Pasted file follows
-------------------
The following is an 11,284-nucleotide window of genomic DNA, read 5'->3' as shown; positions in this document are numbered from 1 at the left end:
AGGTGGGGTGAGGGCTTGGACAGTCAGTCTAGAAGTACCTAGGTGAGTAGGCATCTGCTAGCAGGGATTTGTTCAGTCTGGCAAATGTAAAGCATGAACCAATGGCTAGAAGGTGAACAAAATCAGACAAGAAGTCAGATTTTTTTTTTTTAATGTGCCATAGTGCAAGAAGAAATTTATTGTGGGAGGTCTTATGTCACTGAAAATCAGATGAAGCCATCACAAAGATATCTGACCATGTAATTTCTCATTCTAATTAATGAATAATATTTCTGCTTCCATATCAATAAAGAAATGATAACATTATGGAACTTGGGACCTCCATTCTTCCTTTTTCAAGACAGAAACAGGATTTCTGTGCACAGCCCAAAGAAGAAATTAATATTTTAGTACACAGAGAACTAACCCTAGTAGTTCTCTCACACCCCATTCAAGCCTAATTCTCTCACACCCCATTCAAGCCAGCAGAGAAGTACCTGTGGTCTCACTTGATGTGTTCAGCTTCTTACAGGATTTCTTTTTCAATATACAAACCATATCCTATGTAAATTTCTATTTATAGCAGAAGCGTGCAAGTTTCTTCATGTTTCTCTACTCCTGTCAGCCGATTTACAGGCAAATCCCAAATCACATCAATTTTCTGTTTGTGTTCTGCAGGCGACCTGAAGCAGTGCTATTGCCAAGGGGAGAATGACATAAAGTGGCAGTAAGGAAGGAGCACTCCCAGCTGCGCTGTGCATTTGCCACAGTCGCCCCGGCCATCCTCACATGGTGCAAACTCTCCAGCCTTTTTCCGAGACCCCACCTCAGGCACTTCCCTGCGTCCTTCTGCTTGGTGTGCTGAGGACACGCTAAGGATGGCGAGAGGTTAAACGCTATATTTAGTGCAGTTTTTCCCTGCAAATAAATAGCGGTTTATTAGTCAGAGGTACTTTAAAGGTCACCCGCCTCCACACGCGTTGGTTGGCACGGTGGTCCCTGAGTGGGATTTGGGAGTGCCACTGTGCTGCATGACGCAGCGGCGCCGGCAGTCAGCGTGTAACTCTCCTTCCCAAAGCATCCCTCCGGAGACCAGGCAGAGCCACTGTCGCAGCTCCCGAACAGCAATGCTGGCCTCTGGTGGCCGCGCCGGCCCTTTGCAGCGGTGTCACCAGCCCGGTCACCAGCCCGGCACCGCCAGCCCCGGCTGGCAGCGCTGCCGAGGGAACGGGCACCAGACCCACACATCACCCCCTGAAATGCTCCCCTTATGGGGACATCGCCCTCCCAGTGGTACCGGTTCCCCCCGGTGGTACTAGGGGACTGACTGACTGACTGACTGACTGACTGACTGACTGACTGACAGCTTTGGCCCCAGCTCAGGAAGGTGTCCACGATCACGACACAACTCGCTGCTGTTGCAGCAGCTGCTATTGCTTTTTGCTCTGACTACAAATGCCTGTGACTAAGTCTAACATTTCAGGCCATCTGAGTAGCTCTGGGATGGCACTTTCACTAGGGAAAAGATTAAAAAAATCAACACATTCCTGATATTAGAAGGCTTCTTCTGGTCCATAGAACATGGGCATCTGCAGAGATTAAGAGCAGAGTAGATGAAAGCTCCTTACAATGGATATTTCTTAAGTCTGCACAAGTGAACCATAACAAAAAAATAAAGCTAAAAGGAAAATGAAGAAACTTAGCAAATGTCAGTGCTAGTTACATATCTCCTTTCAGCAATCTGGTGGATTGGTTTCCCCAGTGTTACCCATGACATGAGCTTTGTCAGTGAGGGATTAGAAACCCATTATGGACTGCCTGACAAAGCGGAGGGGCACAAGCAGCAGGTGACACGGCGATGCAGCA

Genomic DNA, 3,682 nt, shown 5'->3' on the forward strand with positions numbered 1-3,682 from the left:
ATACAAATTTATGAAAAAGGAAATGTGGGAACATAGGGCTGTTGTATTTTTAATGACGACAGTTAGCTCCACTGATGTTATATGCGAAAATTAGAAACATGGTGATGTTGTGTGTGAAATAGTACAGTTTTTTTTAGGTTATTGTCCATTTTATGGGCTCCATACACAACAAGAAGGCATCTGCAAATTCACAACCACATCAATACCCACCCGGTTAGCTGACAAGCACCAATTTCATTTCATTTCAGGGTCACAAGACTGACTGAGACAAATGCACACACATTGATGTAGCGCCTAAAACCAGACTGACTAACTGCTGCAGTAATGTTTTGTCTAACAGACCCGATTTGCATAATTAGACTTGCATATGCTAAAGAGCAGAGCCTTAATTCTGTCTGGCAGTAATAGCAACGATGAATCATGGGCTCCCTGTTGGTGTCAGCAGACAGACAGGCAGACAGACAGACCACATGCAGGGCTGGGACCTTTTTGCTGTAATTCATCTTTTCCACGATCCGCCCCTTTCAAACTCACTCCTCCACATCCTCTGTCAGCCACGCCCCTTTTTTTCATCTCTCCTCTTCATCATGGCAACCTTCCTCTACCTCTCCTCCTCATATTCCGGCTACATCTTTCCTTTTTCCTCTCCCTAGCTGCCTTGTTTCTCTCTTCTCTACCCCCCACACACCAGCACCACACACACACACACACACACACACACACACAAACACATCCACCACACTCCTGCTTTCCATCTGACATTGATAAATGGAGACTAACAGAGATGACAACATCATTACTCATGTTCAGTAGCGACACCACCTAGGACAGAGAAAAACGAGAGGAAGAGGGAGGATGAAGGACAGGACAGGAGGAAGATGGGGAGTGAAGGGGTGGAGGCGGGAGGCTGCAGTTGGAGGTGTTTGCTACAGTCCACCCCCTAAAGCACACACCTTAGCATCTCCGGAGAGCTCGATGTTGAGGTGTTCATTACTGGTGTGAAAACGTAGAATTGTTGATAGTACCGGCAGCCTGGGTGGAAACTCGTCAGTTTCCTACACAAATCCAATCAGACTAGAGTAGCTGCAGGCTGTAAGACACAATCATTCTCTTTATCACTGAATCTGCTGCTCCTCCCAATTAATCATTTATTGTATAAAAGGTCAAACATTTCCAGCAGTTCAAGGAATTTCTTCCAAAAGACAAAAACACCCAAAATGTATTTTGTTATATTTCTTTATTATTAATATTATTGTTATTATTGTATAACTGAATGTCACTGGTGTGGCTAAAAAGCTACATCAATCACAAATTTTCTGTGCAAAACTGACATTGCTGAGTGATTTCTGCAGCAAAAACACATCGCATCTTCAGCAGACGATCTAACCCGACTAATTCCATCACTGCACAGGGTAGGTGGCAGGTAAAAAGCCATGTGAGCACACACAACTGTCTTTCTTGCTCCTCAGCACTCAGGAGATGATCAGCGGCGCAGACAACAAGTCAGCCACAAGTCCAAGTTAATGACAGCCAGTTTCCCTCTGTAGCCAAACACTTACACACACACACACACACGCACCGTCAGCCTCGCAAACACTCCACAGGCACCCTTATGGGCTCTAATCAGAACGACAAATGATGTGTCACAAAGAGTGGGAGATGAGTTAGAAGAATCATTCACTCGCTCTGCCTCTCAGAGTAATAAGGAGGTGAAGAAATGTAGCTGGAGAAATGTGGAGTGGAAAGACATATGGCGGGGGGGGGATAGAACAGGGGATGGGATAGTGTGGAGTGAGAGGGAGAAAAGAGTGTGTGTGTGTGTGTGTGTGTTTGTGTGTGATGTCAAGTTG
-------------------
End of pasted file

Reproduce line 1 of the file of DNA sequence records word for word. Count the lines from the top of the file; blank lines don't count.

The following is an 11,284-nucleotide window of genomic DNA, read 5'->3' as shown; positions in this document are numbered from 1 at the left end: